Benjamin Dickey Alia Shawkat Charlie Sexton Josh Hamilton Alynda Mariposa Jenn Lyon
Blaze is an unusual biopic about a singer/songwriter who was almost famous in ‘70s-‘80s country music. His idols were Hank Williams, Red Foley, and John Prine, and they were the inspiration for many of his songs. He rubbed shoulders with other well-known musicians such as Townes van Zant, played in the film by Charlie Sexton, and apparently paved the way for the well-known country music stars Merle Haggard and Willie Nelson.
The film is in the form of an Impressionist painting, in that it doesn’t flow in chronological order, but gives the flavor of Blaze’s life by showing scenes when he is performing, hobnobbing about with buddies, or—the most interesting—when he interacts with the woman who became his wife, Sybil (Shawkat). Sybil wrote the memoir on which the movie is based, worked closely with Director Ethan Hawke, and she was on site during filming. One of her unique contributions was to suggest a scene in which Blaze and his friends howl at the full moon. During an appearance in Houston, Texas, Hawke said he was reluctant at first to include it, but finally relented, and it is, indeed, in the final cut.
Sybil and Blaze were attracted to each other right away, and lived a few blissful years in what they called a “tree-house” in the woods near Atlanta. As it was provided rent-free from a benefactor, it was perfect for a young musician and a writer just trying to make their way. Sybil, a spunky Jewish woman decides after a time that Blaze is ready for something bigger, and they move to Austin, Texas, in hopes of his being recognized. That is where the story turns dark, as Blaze doesn’t find the audience attention he craves, moves back to Atlanta without Sybil, then asks her to go to Chicago with him to try something different. Eventually, their marriage cannot withstand the separations and Blaze’s drug use.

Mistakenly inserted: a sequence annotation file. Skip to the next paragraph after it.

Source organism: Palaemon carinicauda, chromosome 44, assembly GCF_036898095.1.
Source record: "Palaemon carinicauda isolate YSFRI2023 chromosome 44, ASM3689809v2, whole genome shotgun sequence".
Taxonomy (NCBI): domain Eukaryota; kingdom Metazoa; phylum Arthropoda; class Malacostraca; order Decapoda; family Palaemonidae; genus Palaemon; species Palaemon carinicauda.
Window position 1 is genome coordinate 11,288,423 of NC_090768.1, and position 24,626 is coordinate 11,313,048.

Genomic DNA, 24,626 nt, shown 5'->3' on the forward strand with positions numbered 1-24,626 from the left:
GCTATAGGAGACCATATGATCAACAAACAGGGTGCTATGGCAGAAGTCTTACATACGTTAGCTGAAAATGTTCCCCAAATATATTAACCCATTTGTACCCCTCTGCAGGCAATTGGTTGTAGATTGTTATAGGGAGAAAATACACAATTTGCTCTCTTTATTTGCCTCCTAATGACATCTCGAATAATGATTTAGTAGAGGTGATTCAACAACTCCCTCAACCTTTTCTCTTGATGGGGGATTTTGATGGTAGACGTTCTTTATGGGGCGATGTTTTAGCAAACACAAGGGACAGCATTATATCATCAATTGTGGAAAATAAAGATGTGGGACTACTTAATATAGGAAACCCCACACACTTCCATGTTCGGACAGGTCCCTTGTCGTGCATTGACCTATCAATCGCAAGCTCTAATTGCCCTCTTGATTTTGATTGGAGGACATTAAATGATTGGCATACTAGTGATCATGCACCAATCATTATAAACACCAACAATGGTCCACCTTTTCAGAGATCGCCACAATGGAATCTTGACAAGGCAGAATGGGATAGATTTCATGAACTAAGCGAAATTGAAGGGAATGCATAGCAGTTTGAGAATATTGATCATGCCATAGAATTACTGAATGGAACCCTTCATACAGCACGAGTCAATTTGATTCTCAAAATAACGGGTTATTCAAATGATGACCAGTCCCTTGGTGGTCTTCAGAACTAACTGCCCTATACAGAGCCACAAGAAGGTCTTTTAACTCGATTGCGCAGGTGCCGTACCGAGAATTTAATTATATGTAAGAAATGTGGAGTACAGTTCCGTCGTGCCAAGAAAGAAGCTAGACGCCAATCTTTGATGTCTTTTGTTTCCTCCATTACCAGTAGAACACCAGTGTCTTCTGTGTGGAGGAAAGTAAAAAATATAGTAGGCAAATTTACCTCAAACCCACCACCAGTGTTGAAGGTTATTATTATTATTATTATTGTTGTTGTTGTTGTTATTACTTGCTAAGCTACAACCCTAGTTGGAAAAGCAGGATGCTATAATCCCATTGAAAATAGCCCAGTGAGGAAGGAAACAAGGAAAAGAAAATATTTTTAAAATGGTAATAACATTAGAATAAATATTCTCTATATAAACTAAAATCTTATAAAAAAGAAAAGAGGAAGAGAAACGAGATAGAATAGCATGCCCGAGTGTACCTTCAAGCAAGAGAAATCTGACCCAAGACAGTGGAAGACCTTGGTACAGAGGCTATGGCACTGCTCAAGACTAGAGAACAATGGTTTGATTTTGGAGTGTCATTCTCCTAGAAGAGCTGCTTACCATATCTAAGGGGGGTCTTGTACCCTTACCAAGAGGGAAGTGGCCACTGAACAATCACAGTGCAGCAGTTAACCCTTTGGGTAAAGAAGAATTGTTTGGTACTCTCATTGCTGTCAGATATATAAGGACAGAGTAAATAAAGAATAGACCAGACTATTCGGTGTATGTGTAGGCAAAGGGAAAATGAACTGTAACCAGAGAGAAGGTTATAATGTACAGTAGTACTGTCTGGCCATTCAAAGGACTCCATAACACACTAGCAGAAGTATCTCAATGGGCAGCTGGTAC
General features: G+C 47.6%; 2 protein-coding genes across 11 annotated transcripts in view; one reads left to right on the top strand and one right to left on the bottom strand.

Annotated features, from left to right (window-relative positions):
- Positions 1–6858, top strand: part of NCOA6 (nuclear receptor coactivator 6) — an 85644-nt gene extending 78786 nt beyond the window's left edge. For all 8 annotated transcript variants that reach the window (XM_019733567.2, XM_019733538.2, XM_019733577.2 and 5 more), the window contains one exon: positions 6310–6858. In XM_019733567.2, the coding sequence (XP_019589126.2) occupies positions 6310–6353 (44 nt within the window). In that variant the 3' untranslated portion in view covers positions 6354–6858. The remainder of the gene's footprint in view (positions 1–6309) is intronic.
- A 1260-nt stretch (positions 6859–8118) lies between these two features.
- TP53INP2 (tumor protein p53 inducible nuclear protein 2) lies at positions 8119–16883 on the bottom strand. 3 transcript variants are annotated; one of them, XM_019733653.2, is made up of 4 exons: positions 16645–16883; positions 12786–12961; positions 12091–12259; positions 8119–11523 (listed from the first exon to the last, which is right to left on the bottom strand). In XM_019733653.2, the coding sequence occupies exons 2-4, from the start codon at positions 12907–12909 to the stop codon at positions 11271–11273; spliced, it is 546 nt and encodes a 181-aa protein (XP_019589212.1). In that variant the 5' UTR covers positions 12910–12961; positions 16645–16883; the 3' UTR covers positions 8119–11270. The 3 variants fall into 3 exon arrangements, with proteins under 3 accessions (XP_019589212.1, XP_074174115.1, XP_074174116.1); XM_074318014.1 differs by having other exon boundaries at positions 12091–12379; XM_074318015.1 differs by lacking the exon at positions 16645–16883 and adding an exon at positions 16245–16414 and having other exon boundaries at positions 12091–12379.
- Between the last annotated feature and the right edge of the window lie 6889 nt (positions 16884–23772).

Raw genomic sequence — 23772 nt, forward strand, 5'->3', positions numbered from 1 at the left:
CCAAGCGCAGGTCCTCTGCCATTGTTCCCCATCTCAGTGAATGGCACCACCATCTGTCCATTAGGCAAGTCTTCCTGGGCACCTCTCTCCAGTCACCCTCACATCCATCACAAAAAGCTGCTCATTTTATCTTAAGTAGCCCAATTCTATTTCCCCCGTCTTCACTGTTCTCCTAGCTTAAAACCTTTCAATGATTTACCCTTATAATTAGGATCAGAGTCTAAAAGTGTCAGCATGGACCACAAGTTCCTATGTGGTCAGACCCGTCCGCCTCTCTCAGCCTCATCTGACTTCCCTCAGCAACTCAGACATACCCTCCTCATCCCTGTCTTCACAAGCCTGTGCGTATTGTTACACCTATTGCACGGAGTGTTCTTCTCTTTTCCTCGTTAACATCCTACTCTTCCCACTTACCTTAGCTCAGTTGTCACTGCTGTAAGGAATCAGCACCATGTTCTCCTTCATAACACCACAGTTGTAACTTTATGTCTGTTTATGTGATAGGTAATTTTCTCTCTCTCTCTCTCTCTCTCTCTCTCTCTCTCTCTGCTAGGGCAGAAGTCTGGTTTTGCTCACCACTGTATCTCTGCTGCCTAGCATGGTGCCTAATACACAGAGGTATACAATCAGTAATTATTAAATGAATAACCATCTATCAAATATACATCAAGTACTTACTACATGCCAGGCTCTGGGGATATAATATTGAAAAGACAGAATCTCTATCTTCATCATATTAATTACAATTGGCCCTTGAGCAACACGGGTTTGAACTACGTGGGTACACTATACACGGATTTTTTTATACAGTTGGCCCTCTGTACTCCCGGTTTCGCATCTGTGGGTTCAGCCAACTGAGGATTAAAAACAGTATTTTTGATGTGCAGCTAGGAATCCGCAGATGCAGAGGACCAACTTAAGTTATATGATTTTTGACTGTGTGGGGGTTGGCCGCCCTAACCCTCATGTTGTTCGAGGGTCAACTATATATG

Director Ethan Hawke and his editor Jason Gourson elected not to frame the film in chronological order, but rather to go back and forth in time for Blaze, his wife, and Townes van Zant—I think the intention was to convey the essence of who Blaze was. However, this arrangement is not successful, in that it becomes confusing for the viewer to keep track of time and place. For instance, it’s disconcerting to know that the couple split up, after which Sybil reappears as his wife. Likewise, having Townes van Zant appear and reappear interferes with the story, although Charlie Sexton’s portrayal of him is exemplary.
The mood of the film is rather somber, reflecting the sad, disorganized, somewhat impotent life of a man who constantly made poor decisions and lacked the social skills to make it big in the music world. Although he and his music is remembered fondly by those who knew him and followed his work, most people who see the film might wonder about the purpose of making the story into a film.
Blaze is perhaps a movie for the dedicated country music fan. Benjamin Dickey does a fine job in portraying him as a person and a musician, and when the actor’s own renditions of Blaze’s music are played, it is enjoyable to hear him. We were treated to some of his songs during his and Hawke’s brief appearance in Houston at Rockefellers just before the release of the film. Dickey’s and Alia Shawkat’s performances are the best part of Blaze, and reflects the possibility that Blaze’s not holding on to her in his life was one of his biggest mistakes.
This is a sobering tale of a musician who tried his best to make it big, but because of some bad luck and personal problems, it was not to be.